the former Yugoslav Republic of Macedonia
- FYR Macedonia: Cold Wave - Jan 2017
- FYR Macedonia: Flash Floods - Aug 2016
- FYR Macedonia: Flash Floods and Mudslides - Aug 2015
- South-Eastern Europe: Floods - Feb 2015
- FYR Macedonia: Cold Wave - Dec 2014
- FYR Macedonia: Floods - Feb 2013
- Europe/Northern Africa: Cold Wave - Jan 2012
- Influenza A (H1N1) Pandemic - Apr 2009
- The former Yugoslav Republic of Macedonia: Forest Fires - Jul 2007
- Central/Eastern Europe: Heat Wave - Jul 2007
The Empress Shôken Fund is named after Her Majesty the Empress of Japan, who proposed – at the 9th International Conference of the Red Cross – the creation of an international fund to promote relief work in peacetime. It is administered by the Joint Commission of the International Federation of Red Cross and Red Crescent Societies and the International Committee of the Red Cross, which maintains close contact with the Japanese Permanent Mission in Geneva, the Japanese Red Cross Society and the Meiji Jingu Research Institute in Japan.
Summary: 31 July 2015, Brussels - The European Union is providing €90,656 in humanitarian funding to help cope with migratory pressures in the former Yugoslav Republic of Macedonia.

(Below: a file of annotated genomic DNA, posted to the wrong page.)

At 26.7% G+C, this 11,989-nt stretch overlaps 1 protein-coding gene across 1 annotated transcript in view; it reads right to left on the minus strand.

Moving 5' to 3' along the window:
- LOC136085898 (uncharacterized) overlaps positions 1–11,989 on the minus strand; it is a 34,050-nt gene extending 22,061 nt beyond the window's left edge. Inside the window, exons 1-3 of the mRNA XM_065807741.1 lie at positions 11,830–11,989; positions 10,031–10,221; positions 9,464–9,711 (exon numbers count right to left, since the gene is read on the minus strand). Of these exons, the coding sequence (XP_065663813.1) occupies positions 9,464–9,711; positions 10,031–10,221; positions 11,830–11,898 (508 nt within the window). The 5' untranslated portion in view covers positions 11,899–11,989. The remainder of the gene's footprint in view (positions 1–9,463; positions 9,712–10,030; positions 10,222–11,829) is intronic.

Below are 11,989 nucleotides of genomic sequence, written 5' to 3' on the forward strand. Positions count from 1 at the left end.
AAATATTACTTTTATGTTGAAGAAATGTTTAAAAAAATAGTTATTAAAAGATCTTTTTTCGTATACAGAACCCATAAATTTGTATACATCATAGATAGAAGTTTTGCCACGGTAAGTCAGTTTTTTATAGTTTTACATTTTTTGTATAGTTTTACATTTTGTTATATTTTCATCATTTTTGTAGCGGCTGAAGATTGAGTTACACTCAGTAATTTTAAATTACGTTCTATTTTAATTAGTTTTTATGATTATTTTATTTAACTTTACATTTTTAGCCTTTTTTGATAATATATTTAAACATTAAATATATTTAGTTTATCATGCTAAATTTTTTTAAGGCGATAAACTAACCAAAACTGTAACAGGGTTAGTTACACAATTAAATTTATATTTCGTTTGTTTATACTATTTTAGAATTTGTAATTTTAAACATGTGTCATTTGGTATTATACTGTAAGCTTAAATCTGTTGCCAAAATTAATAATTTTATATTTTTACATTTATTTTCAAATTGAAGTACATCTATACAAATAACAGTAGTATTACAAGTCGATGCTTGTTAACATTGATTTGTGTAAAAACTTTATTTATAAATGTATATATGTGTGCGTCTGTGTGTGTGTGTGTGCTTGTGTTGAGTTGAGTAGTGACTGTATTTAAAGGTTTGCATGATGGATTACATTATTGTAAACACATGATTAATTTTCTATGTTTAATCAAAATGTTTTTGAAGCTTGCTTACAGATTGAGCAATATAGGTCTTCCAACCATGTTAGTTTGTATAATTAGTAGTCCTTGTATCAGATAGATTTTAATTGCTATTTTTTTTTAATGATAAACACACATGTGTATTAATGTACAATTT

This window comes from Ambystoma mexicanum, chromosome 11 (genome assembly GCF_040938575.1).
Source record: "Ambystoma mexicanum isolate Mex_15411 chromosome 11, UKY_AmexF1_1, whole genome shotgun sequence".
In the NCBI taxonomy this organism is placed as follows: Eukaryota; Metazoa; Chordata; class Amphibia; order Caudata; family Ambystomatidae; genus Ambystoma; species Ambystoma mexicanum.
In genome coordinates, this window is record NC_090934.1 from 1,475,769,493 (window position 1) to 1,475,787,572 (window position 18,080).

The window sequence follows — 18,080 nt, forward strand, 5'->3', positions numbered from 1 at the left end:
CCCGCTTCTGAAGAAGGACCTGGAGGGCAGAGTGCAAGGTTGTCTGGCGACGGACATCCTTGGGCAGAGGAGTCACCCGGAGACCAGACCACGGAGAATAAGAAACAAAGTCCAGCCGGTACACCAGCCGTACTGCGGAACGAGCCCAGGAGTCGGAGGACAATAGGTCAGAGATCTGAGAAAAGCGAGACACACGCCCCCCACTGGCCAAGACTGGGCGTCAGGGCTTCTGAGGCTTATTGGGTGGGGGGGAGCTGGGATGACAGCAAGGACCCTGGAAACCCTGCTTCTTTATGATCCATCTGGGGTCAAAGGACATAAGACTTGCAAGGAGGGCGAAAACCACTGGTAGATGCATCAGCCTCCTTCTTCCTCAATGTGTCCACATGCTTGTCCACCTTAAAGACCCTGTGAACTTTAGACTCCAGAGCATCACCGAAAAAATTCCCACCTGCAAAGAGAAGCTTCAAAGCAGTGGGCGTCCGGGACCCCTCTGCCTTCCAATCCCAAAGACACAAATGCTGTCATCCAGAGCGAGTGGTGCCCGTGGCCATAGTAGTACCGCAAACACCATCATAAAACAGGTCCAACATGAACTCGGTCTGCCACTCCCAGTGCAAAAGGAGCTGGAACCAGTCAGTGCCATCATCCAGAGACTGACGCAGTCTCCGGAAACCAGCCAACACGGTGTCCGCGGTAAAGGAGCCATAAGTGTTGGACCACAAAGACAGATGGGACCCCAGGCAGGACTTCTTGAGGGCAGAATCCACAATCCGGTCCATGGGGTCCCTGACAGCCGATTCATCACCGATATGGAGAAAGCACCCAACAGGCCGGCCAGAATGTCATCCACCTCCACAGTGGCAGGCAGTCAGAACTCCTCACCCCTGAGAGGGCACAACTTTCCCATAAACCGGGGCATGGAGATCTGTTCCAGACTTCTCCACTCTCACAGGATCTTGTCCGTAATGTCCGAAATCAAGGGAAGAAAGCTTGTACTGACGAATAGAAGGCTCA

The support will be channelled through the Disaster Relief Emergency Fund of the International Federation of Red Cross and Red Crescent Societies (IFRC) to help the national Red Cross Society assist some 4,600 people over the next three months.
Angola. The war in Angola continues to create acute humanitarian needs. The funding situation has improved and access by road has sporadically been possible, thus some humanitarian assistance is being delivered. High prevalences of malnutrition among children under five have been recorded in the besieged cities of Huambo, Malange and Kuito.
Sfr 325.48 million
RNIS Update - July 1999 HIGHLIGHTS
Angola. The recent insecurity in Angola continues to create massive humanitarian needs. Surveys and assessments have confirmed the critical nutritional situation. Humanitarian assistance is severely hampered due to reduced access caused by insecurity. Many of the cities in the Central Highlands are experiencing near siege-like conditions. An influx of IDPs into the provincial capitals has created public health crises affecting both the resident and displaced populations.